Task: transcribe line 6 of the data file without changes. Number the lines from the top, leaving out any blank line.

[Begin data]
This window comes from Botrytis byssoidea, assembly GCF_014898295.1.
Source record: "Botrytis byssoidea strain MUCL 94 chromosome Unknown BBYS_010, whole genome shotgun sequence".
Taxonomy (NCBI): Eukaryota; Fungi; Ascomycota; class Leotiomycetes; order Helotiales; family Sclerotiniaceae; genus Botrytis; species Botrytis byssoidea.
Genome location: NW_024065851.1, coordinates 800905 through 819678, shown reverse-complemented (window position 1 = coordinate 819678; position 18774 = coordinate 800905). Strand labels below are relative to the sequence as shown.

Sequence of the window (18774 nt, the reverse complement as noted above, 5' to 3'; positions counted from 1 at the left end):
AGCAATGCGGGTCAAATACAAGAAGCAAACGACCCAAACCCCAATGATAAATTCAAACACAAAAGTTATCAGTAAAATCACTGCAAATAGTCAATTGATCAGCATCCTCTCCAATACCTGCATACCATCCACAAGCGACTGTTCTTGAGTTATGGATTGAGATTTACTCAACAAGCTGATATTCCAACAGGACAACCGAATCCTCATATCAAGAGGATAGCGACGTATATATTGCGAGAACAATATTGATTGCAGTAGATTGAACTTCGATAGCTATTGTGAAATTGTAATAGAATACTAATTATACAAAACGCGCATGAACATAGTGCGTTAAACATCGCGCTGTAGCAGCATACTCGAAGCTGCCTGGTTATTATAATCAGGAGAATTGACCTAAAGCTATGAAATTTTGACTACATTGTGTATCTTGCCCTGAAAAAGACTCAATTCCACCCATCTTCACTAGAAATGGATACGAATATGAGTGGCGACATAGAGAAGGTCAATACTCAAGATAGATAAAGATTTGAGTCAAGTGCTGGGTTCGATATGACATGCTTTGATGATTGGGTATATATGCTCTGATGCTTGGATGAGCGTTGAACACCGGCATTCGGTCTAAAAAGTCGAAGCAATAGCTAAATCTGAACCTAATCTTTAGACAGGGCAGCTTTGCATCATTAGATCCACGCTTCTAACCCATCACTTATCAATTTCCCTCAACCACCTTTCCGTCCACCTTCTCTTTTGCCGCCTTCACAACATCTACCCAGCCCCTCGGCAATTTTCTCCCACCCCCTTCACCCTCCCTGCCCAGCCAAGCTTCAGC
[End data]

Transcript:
AGCAATGCGGGTCAAATACAAGAAGCAAACGACCCAAACCCCAATGATAAATTCAAACACAAAAGTTATCAGTAAAATCACTGCAAATAGTCAATTGATCAGCATCCTCTCCAATACCTGCATACCATCCACAAGCGACTGTTCTTGAGTTATGGATTGAGATTTACTCAACAAGCTGATATTCCAACAGGACAACCGAATCCTCATATCAAGAGGATAGCGACGTATATATTGCGAGAACAATATTGATTGCAGTAGATTGAACTTCGATAGCTATTGTGAAATTGTAATAGAATACTAATTATACAAAACGCGCATGAACATAGTGCGTTAAACATCGCGCTGTAGCAGCATACTCGAAGCTGCCTGGTTATTATAATCAGGAGAATTGACCTAAAGCTATGAAATTTTGACTACATTGTGTATCTTGCCCTGAAAAAGACTCAATTCCACCCATCTTCACTAGAAATGGATACGAATATGAGTGGCGACATAGAGAAGGTCAATACTCAAGATAGATAAAGATTTGAGTCAAGTGCTGGGTTCGATATGACATGCTTTGATGATTGGGTATATATGCTCTGATGCTTGGATGAGCGTTGAACACCGGCATTCGGTCTAAAAAGTCGAAGCAATAGCTAAATCTGAACCTAATCTTTAGACAGGGCAGCTTTGCATCATTAGATCCACGCTTCTAACCCATCACTTATCAATTTCCCTCAACCACCTTTCCGTCCACCTTCTCTTTTGCCGCCTTCACAACATCTACCCAGCCCCTCGGCAATTTTCTCCCACCCCCTTCACCCTCCCTGCCCAGCCAAGCTTCAGC